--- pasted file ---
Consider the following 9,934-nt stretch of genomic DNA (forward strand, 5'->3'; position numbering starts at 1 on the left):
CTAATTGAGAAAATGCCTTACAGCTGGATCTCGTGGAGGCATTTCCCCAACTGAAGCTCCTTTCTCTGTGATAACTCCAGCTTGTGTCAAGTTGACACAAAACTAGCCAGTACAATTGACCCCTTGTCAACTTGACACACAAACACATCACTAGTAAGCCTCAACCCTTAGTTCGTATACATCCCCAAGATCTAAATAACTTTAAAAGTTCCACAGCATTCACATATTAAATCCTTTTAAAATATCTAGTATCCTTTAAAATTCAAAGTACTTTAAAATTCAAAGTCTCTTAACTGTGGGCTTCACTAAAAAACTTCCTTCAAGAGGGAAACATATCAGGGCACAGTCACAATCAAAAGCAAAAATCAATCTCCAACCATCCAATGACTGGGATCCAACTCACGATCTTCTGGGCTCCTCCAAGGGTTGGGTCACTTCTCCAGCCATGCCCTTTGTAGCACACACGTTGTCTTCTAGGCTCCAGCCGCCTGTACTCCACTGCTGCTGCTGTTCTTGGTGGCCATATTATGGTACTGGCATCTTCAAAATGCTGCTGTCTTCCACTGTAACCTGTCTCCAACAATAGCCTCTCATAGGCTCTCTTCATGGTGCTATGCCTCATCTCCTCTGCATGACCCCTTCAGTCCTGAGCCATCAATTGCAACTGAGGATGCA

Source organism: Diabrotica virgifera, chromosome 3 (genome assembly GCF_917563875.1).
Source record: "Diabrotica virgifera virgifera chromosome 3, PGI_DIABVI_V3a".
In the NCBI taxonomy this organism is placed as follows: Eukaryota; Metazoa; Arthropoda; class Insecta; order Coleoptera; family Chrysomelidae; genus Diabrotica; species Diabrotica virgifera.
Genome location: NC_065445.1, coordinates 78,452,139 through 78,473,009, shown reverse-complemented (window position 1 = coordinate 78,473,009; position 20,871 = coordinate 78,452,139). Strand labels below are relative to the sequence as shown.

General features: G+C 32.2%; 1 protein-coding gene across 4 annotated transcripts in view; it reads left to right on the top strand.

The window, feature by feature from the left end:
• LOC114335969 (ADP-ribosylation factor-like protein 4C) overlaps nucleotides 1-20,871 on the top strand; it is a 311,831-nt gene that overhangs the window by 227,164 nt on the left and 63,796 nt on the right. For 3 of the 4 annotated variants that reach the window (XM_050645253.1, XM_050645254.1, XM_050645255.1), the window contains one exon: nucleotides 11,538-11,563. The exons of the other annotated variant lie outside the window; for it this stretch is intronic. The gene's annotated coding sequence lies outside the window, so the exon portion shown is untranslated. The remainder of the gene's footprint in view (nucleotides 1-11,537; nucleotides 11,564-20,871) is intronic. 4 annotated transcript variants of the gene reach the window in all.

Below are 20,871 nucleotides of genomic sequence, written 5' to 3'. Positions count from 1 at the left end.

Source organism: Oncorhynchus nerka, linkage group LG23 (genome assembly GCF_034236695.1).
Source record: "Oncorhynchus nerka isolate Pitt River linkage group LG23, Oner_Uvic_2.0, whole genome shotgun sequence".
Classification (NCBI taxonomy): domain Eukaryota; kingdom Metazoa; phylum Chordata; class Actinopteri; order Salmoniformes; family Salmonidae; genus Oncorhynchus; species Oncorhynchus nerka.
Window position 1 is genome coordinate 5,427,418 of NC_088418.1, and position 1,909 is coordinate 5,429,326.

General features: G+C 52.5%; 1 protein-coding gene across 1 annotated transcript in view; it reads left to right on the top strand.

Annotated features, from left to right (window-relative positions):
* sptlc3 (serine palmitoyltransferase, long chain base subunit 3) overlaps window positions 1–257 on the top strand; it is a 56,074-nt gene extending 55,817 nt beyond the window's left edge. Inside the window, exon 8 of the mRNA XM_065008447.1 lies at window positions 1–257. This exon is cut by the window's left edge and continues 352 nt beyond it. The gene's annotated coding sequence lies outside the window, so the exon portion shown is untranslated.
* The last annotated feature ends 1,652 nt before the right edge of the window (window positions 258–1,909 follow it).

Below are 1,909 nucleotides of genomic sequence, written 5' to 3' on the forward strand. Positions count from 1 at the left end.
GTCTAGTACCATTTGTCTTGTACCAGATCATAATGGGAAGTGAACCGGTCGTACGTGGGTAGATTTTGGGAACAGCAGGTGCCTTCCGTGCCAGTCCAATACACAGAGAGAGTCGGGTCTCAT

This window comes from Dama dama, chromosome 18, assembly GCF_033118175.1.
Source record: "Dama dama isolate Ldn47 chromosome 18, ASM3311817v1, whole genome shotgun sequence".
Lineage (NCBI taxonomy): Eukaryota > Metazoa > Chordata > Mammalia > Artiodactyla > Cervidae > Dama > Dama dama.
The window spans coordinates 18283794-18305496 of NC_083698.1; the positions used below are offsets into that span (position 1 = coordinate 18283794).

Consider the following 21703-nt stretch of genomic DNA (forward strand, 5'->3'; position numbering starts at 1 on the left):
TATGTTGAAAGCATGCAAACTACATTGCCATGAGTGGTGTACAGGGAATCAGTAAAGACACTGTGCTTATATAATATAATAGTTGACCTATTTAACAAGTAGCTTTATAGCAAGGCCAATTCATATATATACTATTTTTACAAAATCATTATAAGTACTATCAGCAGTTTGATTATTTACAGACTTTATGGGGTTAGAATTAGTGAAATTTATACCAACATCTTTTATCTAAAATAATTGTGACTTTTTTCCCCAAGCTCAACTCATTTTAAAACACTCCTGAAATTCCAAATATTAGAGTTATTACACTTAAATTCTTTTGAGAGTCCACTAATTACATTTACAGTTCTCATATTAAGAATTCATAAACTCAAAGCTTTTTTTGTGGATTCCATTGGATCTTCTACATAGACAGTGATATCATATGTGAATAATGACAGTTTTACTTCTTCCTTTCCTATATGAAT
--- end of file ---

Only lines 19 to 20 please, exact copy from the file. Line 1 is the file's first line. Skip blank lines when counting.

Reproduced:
Below are 1,909 nucleotides of genomic sequence, written 5' to 3' on the forward strand. Positions count from 1 at the left end.
GTCTAGTACCATTTGTCTTGTACCAGATCATAATGGGAAGTGAACCGGTCGTACGTGGGTAGATTTTGGGAACAGCAGGTGCCTTCCGTGCCAGTCCAATACACAGAGAGAGTCGGGTCTCAT